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[SOLVED] LNA matching at 200Mhz

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DavidZlavan

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Hello,

I want to use this LNA -> https://docs.broadcom.com/docs/AV02-1706EN for a design. Datasheet shows matching for 0.9GHz but I want to use it at 200MHz.

Which procedure do you use in these cases?

I tried to measure the LNA ADS model without matching and then apply a LC matching similar to the one they show me for 0.9GHz and tried to match that impedance to 50ohms at 200MHz but it didn't work.

Thank you in advance,
 

mtwieg

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"Normal" procedure would be to select another device which is specified for your operating frequency.

What do you mean by "it didn't work?"
 

E-design

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The data sheet has S-Parameters you can use for 200 MHz. You will have to be careful since the device is unstable below 600 MHz, so you will need to compensate to get K > 1.0 at 200 MHz.
 

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DavidZlavan

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The device is supposed to work from 50MHz to 3GHz but you have to change the configuration to use it in the frequency you want. The datasheet give you the configuration for 0.9GHz and 1.9GHz. With 0.9GHz configuration it can be used for other frequencies but not for 500MHz and below, poor matching, instable etc.

Would I have to find matching at 50 ohms? Because I remember something about LNAs normally working to another impedance that optimize gain or noise figure at that frequency


Moreover;

it says in page 11/16 mag=0.05 and ang=-137.18, that is -26dB of S11 at 0.9GHz but looking at the S param at pàge 12/16 S11 is -13dB!!!!
Also I simulate the model with this exact same network and S11 is -7.36dB!!!!!!
 
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BigBoss

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The amplifier may principally work but it will not give wanted performance because I guess it's been internally optimized for mentioned frequencies but it's try to worth by proper matching and of course a bit cut-and-try..

The s-parameter of the device only is tabled on page 12 but the matching circuits reflection coefficients have been given in the black-boxes.
The difference is coming from there..
 

DavidZlavan

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I think I am not clear about my question, excuse me for my english.

First step to design a matching network would be to know at wich impedance it has to be the LNA to properly work at 200MHz and in this case it seems it is not given in the datasheet.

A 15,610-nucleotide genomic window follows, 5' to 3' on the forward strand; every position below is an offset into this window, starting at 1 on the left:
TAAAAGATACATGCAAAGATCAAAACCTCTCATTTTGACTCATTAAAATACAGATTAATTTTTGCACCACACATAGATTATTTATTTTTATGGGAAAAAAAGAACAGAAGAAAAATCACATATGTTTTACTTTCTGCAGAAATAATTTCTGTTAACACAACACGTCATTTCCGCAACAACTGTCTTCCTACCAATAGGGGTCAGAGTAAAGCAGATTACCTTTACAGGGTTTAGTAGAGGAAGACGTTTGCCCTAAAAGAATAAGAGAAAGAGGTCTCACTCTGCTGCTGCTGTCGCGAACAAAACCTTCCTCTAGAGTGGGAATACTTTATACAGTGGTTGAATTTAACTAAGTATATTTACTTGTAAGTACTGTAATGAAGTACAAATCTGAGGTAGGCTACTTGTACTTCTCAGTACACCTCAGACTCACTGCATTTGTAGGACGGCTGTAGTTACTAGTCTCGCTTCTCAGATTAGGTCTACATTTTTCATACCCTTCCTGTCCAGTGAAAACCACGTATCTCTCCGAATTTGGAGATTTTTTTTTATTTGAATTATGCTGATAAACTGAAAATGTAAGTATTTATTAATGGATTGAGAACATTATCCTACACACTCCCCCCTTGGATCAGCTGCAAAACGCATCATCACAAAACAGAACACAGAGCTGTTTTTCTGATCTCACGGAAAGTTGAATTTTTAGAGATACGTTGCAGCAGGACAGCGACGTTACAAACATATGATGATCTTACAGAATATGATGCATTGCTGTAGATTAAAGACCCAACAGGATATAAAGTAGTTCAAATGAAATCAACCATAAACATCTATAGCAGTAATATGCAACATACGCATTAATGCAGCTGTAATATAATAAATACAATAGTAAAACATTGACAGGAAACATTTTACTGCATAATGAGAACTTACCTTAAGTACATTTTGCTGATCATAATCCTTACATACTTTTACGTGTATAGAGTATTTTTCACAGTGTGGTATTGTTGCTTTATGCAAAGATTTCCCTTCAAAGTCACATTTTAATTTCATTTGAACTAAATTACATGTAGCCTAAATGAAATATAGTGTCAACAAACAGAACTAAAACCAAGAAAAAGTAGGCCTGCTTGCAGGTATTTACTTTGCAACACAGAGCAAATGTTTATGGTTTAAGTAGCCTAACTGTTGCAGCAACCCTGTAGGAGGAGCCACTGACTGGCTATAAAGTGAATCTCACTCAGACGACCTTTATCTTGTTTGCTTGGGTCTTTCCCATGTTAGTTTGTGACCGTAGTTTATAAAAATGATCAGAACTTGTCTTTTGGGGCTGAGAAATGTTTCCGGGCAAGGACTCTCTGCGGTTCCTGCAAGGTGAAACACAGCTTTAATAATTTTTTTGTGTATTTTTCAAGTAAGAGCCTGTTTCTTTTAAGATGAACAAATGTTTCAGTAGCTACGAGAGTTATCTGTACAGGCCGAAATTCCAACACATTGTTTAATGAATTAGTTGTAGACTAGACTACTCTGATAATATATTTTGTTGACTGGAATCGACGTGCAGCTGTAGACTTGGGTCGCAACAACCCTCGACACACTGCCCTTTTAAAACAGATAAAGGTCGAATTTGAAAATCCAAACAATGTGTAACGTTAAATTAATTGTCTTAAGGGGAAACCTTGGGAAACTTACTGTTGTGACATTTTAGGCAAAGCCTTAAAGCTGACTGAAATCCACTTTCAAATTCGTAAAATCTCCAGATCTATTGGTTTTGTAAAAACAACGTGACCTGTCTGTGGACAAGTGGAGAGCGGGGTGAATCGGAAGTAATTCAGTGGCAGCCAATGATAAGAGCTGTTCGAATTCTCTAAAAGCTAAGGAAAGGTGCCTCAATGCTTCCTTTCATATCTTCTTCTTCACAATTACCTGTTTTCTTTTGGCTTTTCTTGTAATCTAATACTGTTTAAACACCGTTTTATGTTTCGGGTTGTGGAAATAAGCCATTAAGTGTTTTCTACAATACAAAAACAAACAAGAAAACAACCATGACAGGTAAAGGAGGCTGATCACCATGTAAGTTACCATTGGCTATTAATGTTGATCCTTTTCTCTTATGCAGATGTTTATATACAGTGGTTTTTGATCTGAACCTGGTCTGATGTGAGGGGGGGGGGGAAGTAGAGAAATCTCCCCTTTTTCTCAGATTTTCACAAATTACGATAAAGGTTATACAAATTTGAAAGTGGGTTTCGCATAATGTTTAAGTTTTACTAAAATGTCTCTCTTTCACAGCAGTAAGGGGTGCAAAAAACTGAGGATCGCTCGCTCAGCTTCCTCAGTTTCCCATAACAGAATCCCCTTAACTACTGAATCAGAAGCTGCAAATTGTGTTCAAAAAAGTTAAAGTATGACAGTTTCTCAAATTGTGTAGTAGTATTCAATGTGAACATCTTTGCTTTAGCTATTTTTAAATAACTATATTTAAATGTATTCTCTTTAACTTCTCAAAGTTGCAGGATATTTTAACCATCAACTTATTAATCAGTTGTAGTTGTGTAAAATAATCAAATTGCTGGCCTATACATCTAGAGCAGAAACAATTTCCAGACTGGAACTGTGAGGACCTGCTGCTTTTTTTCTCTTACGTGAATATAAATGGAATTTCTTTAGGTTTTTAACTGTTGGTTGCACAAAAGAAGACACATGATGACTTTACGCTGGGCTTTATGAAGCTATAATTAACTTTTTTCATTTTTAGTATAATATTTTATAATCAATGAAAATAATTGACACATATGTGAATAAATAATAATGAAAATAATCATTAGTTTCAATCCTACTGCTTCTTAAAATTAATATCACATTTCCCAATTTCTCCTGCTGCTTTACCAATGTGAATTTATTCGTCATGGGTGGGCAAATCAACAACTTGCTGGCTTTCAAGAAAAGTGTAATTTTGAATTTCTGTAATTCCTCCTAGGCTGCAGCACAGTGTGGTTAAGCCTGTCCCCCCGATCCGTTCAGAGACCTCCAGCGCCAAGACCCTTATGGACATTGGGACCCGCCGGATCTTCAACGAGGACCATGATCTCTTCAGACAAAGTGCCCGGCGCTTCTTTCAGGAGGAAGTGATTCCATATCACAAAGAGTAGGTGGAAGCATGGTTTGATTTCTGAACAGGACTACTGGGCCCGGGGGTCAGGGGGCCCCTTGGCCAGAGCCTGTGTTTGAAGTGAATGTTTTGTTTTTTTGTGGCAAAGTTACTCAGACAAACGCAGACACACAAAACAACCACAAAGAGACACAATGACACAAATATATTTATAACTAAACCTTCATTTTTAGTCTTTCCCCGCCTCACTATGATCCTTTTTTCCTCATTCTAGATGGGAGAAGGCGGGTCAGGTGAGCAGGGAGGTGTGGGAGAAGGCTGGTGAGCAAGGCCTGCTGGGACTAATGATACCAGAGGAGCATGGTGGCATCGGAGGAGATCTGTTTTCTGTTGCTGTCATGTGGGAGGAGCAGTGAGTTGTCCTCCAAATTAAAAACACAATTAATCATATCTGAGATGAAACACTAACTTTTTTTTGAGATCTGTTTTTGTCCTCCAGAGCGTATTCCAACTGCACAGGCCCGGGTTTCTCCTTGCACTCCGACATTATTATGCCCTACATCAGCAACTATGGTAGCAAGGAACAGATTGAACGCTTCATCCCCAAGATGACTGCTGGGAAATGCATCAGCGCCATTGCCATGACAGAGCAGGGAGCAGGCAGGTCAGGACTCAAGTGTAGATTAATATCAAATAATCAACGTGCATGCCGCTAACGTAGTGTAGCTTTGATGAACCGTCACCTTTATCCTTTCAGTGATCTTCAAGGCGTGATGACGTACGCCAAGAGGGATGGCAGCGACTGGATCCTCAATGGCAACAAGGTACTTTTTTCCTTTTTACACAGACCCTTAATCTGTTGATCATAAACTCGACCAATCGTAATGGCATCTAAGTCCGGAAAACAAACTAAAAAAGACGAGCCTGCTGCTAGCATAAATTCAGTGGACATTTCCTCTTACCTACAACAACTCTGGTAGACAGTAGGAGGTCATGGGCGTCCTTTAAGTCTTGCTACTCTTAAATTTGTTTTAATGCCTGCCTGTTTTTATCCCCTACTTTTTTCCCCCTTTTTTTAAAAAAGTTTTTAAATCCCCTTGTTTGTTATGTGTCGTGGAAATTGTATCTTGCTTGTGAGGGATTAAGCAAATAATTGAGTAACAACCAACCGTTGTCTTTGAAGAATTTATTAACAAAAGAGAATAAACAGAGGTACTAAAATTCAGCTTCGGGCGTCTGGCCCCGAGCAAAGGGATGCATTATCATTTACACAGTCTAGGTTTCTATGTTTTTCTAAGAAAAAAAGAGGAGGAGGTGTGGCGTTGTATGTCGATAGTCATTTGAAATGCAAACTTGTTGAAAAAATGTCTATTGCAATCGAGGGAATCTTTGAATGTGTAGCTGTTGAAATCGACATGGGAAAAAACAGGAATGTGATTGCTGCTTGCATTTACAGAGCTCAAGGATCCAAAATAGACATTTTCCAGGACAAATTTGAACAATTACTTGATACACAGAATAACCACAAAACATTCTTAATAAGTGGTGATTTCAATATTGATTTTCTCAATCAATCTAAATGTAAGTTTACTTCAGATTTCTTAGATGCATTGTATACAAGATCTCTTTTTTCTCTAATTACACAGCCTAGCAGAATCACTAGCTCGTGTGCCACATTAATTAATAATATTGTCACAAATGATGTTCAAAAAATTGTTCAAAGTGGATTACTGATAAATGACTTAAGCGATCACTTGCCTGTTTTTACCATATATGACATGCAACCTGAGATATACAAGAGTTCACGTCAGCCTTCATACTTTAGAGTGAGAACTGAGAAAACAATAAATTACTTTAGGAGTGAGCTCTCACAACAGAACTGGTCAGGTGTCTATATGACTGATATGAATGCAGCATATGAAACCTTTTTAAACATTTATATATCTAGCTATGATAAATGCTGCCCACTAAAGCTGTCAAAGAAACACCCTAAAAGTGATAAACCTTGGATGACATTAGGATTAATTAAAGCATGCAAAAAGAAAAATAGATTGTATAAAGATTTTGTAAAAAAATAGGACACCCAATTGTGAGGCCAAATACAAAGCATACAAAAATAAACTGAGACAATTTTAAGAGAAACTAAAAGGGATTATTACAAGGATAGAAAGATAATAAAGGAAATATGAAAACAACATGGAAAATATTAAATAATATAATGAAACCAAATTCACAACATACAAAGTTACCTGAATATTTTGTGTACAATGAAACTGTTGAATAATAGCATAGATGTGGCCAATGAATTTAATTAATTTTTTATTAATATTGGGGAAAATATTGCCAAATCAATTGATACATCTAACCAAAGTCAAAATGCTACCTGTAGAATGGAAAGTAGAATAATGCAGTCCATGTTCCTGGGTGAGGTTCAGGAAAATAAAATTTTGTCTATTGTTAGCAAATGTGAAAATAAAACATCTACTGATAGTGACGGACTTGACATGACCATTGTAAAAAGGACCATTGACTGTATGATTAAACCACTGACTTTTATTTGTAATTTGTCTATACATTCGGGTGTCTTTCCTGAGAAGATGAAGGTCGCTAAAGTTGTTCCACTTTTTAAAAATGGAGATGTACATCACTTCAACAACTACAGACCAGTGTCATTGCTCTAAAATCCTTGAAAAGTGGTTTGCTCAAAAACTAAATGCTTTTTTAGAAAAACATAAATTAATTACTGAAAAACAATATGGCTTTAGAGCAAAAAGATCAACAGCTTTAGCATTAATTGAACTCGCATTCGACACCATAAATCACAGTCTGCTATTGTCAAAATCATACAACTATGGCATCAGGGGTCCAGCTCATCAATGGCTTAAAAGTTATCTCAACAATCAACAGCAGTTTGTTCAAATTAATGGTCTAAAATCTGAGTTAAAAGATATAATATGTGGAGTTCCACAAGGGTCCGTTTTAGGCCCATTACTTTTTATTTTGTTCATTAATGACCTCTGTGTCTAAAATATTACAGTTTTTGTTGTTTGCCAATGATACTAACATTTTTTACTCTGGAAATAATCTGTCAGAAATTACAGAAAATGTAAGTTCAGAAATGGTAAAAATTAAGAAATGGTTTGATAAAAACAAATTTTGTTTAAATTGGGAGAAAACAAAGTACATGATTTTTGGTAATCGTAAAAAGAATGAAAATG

second 20 of this video shows what I mean, the impedances for some frequencies of a LNA, then the matching network is designed at the rest of the video

https://www.youtube.com/watch?v=ZUpuvQqK7ho
 

DavidZlavan

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View attachment 04012016_resultados mga52589 para 70 to 200 .pdfView attachment MGA53589_70MHz_to_200MHz.pdf

Here the response of the manufacturer and the simulated with ADS model I have.

My conclusions:

It was indeed possible to make it work with different matching values.
It was needed a RC feedback for stabillity
Model still differs from measurements from manufacturer
Matching is not as good as expected and there is a trade off with NF and IMR
If I had to design the Matching network by my own I still don't know how I would do it. Maybe the IC is though to work at 50ohms always and feedback let you work at 200Mhz with stability.

@mtwieg poor matching, about -9dB. I expected about -20dB. Manufacturer solution gives me -8dB so I guess it "worked".
 
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mtwieg

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I think I am not clear about my question, excuse me for my english.

First step to design a matching network would be to know at wich impedance it has to be the LNA to properly work at 200MHz and in this case it seems it is not given in the datasheet.

second 20 of this video shows what I mean, the impedances for some frequencies of a LNA, then the matching network is designed at the rest of the video

https://www.youtube.com/watch?v=ZUpuvQqK7ho
This video shows an example where the source/load impedance are directly given, which makes matching network design easy. The datasheet for your device does not give this impedance, so how are you designing the matching networks? I hope you account for the fact that the device has poor reverse isolation at your operating frequency...
 
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